We envision a future network with hundreds of millions of active endpoints.
My claim is actually the opposite: To empathize with someone is to put yourself in her shoes, to feel her pain.
Some researchers also use the term to encompass the more coldblooded process of assessing what other people are thinking, their motivations, their plans, what they believe. I will follow this convention here, but we should keep in mind that the two are distinct—they emerge from different brain processes; you can have a lot of one and a little of the other—and that most of the discussion of the moral implications of empathy focuses on its emotional side.
Some degree of emotional empathy is bred in the bone. This is not uniquely human: Empathy can occur automatically, even involuntarily. When you think like this—when you choose to broaden your ambit of concern and empathize with the plight of others, whether they are close friends or distant strangers—it becomes harder not to act, harder not to help.
Obama is right about this last part; there is considerable support for what the psychologist C. In general, empathy serves to dissolve the boundaries between one person and another; it is a force against selfishness and indifference. It is easy to see, then, how empathy can be a moral good, and it has many champions.
Most people see the benefits of empathy as too obvious to require justification. This is a mistake. Most people see the benefits of empathy as akin to the evils of racism: I think this is a mistake.
I have argued elsewhere that certain features of empathy make it a poor guide to social policy.
Empathy is biased; we are more prone to feel empathy for attractive people and for those who look like us or share our ethnic or national background. And empathy is narrow; it connects us to particular individuals, real or imagined, but is insensitive to numerical differences and statistical data.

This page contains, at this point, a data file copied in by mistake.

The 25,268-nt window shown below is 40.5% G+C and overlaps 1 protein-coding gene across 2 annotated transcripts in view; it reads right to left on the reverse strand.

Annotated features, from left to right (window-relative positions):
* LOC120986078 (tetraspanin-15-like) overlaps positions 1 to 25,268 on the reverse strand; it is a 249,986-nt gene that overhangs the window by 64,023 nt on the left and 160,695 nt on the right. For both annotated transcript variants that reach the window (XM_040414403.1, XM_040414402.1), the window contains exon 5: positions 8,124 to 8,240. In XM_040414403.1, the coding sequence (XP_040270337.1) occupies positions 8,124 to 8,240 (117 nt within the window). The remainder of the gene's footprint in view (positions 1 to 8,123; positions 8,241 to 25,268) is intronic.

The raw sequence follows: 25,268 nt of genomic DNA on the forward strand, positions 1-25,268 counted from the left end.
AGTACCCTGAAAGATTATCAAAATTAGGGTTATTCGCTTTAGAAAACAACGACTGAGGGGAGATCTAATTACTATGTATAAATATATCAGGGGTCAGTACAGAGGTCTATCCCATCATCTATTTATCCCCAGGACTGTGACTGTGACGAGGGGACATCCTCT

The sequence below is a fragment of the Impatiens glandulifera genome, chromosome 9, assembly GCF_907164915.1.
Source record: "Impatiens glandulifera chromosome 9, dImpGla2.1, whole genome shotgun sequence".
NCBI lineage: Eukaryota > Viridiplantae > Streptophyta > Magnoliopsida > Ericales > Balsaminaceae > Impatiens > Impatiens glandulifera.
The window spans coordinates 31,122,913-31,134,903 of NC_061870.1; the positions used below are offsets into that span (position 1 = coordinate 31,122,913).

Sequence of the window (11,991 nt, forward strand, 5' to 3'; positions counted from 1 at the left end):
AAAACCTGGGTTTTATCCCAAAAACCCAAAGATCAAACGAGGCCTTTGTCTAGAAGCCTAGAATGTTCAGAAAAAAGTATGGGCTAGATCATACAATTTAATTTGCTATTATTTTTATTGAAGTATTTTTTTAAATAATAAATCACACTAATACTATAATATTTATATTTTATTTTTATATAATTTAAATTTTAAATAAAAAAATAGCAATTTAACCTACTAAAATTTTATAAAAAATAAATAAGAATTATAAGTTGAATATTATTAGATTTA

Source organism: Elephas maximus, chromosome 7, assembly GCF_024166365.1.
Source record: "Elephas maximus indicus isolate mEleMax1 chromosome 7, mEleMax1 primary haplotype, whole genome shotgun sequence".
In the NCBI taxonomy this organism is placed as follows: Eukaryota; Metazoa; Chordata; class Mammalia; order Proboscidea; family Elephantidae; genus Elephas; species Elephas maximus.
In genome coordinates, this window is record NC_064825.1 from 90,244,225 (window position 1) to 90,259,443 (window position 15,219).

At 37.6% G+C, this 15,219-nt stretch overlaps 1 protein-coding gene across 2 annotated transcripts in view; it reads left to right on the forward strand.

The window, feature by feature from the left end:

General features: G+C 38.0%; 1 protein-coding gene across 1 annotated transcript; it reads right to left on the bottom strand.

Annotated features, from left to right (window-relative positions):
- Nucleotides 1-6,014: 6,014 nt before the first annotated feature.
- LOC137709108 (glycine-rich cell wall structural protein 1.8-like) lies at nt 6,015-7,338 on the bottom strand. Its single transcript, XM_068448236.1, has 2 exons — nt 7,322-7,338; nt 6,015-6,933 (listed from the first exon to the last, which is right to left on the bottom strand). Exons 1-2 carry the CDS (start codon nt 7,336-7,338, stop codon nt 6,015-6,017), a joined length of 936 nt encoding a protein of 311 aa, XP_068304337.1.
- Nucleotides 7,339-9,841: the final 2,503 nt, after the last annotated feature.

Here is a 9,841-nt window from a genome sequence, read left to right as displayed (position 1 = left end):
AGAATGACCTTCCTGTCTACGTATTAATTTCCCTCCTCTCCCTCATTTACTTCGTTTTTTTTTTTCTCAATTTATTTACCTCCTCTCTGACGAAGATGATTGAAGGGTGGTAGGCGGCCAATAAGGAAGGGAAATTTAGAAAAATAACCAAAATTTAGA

If I look at the one, I will. In light of these features, our public decisions will be fairer and more moral once we put empathy aside.
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Our policies are improved when we appreciate that a hundred deaths are worse than one, even if we know the name of the one, and when we acknowledge that the life of someone in a faraway country is worth as much as the life a neighbor, even if our emotions pull us in a different direction.
Without empathy, we are better able to grasp the importance of vaccinating children and responding to climate change.
These acts impose costs on real people in the here and now for the sake of abstract future benefits, so tackling them may require overriding empathetic responses that favor the comfort and well being of individuals today.
We can rethink humanitarian aid and the criminal justice system, choosing to draw on a reasoned, even counter-empathetic, analysis of moral obligation and likely consequences.
But even if you accept this argument, there is a lot more to life than public policy. Consider our everyday interactions with our parents and children, with our partners and friends. Consider also certain special relationships, such as that between doctor and patient or therapist and client.
Empathy might not scale up to the policy level, but it seems an unalloyed good when it comes to these intimate relationships—the more the better. I used to believe this, but I am no longer sure.
Hannah is a psychotherapist who has a natural gift for tuning into how others are feeling. As soon as you walk into her living room, she is already reading your face, your gait, your posture.
Her intonation—even before you have taken off your coat—suggests an invitation to confide, to disclose, to share. Hannah is not doing this because it is her job to do so. She is like this with her clients, her friends, and even people she has only just met.
She has an unstoppable drive to empathize. It is easy to see what Baron-Cohen finds so impressive here. Hannah sounds like a good therapist, and it seems as if she would also be a good mother to young children.
But consider what it must be like to be her. She also does not endorse a guiding principle based on compassion and kindness. Rather, Hannah is compelled by hyperarousal—her drive is unstoppable. Her experience is the opposite of selfishness but just as extreme.
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